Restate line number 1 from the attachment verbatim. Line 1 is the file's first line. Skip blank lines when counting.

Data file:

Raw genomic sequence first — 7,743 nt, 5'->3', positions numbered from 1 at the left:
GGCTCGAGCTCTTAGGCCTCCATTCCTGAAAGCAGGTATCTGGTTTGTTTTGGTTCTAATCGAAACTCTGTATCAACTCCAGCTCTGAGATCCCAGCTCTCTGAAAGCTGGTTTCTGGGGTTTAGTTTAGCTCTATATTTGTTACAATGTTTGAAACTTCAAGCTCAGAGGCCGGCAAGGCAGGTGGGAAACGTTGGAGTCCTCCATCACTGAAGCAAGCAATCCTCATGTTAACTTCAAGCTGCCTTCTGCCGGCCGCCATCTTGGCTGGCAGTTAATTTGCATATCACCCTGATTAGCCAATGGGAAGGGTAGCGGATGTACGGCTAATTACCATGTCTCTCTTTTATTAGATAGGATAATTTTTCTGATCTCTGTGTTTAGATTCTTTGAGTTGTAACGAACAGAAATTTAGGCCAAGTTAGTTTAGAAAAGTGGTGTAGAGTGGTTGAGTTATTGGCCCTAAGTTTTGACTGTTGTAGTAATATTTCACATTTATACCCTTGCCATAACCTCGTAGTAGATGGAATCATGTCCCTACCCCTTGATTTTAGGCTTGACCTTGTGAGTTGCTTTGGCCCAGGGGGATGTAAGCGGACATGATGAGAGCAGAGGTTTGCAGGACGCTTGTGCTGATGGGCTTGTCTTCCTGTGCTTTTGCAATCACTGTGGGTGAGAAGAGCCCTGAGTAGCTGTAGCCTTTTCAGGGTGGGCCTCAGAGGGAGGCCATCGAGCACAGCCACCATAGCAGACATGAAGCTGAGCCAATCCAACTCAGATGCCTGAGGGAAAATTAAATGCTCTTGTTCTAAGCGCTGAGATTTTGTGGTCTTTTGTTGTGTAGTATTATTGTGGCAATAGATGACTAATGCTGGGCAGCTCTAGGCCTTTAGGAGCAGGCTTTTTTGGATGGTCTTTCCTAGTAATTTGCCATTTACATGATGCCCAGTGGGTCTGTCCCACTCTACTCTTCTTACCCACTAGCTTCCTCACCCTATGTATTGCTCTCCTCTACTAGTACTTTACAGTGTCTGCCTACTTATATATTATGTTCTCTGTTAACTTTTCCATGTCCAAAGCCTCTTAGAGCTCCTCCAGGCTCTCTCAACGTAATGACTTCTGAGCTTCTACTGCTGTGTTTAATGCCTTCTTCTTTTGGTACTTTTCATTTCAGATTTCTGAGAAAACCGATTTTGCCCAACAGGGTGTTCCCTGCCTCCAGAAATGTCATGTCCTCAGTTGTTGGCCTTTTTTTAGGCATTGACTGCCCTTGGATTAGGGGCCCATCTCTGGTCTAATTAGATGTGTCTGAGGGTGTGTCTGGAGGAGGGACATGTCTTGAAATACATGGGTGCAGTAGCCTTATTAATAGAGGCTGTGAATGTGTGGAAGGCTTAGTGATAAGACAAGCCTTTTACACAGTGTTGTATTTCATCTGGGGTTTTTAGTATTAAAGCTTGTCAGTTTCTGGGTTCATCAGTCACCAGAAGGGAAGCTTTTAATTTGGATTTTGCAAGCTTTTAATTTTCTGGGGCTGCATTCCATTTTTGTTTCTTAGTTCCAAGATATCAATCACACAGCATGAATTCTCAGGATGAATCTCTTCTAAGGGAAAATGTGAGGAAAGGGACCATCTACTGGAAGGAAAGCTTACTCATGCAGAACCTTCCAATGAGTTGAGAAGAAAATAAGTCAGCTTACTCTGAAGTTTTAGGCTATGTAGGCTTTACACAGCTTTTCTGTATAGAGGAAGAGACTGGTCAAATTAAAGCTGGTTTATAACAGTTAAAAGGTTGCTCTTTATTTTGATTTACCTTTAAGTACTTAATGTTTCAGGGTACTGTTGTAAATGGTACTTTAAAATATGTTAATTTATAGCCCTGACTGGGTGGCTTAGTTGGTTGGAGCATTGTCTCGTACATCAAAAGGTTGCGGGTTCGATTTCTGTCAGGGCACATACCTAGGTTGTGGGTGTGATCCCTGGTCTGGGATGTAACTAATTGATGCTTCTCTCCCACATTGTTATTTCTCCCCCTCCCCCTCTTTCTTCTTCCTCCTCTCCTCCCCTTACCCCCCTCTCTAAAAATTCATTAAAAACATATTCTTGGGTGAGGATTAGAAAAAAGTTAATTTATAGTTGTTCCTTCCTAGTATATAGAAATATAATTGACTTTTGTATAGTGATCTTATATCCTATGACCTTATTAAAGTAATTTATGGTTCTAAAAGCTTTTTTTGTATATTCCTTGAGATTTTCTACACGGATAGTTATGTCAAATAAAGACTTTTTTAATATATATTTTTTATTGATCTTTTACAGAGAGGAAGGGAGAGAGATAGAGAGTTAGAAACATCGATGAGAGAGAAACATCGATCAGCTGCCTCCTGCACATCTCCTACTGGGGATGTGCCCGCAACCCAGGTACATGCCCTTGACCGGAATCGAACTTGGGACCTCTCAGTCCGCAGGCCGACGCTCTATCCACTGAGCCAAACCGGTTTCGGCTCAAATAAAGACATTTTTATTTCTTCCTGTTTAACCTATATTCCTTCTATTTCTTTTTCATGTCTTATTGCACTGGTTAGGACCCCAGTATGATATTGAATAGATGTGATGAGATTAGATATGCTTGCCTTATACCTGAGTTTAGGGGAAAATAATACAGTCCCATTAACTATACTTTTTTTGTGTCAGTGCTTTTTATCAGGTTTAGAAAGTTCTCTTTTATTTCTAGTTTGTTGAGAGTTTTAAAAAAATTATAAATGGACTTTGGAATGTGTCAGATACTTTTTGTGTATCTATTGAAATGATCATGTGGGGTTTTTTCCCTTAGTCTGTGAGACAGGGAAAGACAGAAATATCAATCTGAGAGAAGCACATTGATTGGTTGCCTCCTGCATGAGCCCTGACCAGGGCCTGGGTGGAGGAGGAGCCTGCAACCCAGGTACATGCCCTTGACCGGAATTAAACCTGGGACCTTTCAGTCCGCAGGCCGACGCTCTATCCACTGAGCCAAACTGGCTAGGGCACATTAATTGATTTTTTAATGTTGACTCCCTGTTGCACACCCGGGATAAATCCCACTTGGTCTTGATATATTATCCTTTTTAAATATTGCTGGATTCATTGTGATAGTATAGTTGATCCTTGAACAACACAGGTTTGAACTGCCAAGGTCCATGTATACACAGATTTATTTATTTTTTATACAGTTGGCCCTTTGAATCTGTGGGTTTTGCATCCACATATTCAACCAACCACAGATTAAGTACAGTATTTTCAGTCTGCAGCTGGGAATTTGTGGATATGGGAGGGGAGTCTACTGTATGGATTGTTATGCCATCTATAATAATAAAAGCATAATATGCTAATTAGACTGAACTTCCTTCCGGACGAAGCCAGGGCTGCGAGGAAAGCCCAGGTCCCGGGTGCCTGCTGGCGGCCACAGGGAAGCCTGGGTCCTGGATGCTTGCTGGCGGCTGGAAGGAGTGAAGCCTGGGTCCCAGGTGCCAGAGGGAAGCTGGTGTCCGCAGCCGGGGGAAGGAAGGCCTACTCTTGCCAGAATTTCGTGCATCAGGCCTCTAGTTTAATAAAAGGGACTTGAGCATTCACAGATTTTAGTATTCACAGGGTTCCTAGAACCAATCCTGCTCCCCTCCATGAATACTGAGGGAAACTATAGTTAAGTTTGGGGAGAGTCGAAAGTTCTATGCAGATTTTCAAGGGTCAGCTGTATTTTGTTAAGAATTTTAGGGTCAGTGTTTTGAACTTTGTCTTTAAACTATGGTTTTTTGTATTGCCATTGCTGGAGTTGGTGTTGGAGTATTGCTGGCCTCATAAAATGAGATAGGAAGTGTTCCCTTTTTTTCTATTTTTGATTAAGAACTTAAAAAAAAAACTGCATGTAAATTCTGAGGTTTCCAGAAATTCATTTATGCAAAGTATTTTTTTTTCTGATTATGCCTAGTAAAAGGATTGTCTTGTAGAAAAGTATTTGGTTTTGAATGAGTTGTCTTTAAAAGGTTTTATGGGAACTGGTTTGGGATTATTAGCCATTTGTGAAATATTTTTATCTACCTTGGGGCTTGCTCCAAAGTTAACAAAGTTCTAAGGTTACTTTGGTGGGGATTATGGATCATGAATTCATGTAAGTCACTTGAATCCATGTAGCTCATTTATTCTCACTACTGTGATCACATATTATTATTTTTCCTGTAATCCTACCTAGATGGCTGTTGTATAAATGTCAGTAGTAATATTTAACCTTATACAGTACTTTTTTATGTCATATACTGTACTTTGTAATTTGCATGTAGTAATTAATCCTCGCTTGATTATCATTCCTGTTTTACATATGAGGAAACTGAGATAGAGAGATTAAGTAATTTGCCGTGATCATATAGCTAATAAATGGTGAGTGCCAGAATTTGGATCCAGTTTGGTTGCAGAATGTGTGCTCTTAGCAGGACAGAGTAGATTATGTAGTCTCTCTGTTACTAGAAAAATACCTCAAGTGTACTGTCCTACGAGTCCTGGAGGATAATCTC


Raw genomic sequence first — 7,743 nt, 5'->3', positions numbered from 1 at the left: